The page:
Maine Windjammer Cruises
Sailing the granite-crusted, heavily-forested, 3500-mile (5600-km) coast of Maine, dodging among its hundreds of islands swept along by the wind—a Maine windjammer cruise is among New England's finest outdoor experiences.
Maine windjammer under full sail—a magnificent sight!
Cruising on a windjammer along the beautiful coast and islands of midcoast Maine may be the quintessential New England experience. If you have the time, you certainly should do it.
Here's all the information you'll need to get started:
What's a Maine Windjammer?
Maine windjammers are sailing vessels of two types:
A schooner is a sailing vessel rigged fore and aft, with at least two masts, of which the foremast is often smaller.
A sloop is a single-masted sailing vessel rigged fore and aft, with a short standing bowsprit (if it has a bowsprit at all), and a single headsail set from the forestay.
How They Sail
Most Maine windjammers have an auxiliary engine or yawl boat for calm days and/or for maneuvering in port, but the main motive force is by wind and sail. The wind really does move you along, and if there's no wind you go slow, or anchor until the wind rises.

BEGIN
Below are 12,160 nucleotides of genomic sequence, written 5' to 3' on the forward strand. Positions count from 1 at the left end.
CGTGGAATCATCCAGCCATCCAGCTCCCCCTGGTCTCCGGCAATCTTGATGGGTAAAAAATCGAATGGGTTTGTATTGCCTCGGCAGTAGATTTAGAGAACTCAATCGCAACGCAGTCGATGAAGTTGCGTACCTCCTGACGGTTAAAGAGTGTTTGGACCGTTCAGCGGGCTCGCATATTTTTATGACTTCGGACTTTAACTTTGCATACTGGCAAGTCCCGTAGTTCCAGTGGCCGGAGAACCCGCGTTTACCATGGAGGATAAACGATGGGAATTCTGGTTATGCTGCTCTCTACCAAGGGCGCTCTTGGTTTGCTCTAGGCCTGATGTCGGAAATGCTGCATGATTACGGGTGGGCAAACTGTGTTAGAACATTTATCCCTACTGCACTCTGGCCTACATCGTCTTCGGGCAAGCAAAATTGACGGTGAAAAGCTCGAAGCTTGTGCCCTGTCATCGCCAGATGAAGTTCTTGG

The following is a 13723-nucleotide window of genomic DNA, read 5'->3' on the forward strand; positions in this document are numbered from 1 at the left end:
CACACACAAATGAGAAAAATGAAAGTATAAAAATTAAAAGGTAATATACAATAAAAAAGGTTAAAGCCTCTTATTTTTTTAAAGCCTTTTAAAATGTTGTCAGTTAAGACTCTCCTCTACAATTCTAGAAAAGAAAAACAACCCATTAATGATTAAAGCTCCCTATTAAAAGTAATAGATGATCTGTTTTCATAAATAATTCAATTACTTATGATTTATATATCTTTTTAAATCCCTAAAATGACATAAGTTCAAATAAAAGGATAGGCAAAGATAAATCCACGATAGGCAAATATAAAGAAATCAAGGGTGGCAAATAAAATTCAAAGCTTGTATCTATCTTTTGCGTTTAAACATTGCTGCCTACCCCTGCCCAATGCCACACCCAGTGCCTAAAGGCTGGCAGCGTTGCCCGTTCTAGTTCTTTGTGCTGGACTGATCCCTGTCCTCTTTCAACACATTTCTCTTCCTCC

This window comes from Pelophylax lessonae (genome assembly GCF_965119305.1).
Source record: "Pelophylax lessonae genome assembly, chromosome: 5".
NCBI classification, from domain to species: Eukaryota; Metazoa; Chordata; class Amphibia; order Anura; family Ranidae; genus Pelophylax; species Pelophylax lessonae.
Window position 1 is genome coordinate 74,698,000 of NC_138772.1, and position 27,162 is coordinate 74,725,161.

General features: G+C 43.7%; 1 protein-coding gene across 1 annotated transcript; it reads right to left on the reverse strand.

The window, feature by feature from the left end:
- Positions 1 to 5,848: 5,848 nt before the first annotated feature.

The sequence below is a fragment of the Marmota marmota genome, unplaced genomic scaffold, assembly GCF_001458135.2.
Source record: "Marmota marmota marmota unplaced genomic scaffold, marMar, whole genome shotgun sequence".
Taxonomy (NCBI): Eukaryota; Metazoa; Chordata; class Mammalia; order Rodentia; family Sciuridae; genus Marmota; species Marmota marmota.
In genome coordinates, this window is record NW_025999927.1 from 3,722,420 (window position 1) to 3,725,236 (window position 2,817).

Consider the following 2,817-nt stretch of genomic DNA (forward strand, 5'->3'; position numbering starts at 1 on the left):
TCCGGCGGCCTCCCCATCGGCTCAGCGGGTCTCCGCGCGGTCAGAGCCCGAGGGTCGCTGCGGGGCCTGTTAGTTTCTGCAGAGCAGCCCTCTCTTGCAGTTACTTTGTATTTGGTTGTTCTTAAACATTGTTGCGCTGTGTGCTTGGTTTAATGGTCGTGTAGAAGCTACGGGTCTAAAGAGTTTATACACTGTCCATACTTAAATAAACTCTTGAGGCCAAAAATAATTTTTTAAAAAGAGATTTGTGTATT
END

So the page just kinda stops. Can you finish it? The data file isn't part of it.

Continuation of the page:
Traditional schooners and sloops in Maine windjammer service are relatively small vessels, not large cruise ships. Space on board is at a premium, and is used with great economy. Accommodations and facilities are not luxurious, but of adequate comfort.
Sail power: it's worked for 3000 years—and still does!
Passengers as Crew
On a traditional Maine windjammer cruise, voyagers may volunteer to help the crew to hoist, lower and furl the sails and other simple tasks requiring many hands. Such work is your choice, of course—no requirement.
That's part of the fun! For many voyagers, the problem is not that they have to share in the crew's duties, but that they always want to do more and really have the experience of being part of the vessel's life.
The most exciting duty is to take the helm and steer the vessel, which may be possible if conditions permit.
Luckily, voyagers never have to help with kitchen clean-up!
Who Can Cruise?
Windjammers are real sailing ships—usually historic sailing ships—built for hearty seamen, so they are ill-adapted to those with mobility challenges. Children are usually welcome if they are age 12 or older.
When to Cruise
The weather along the Maine coast is very changeable and unpredictable: sun, clouds, wind, rain and temperatures may vary substantially from hour to hour, so you must depend on the luck of the draw.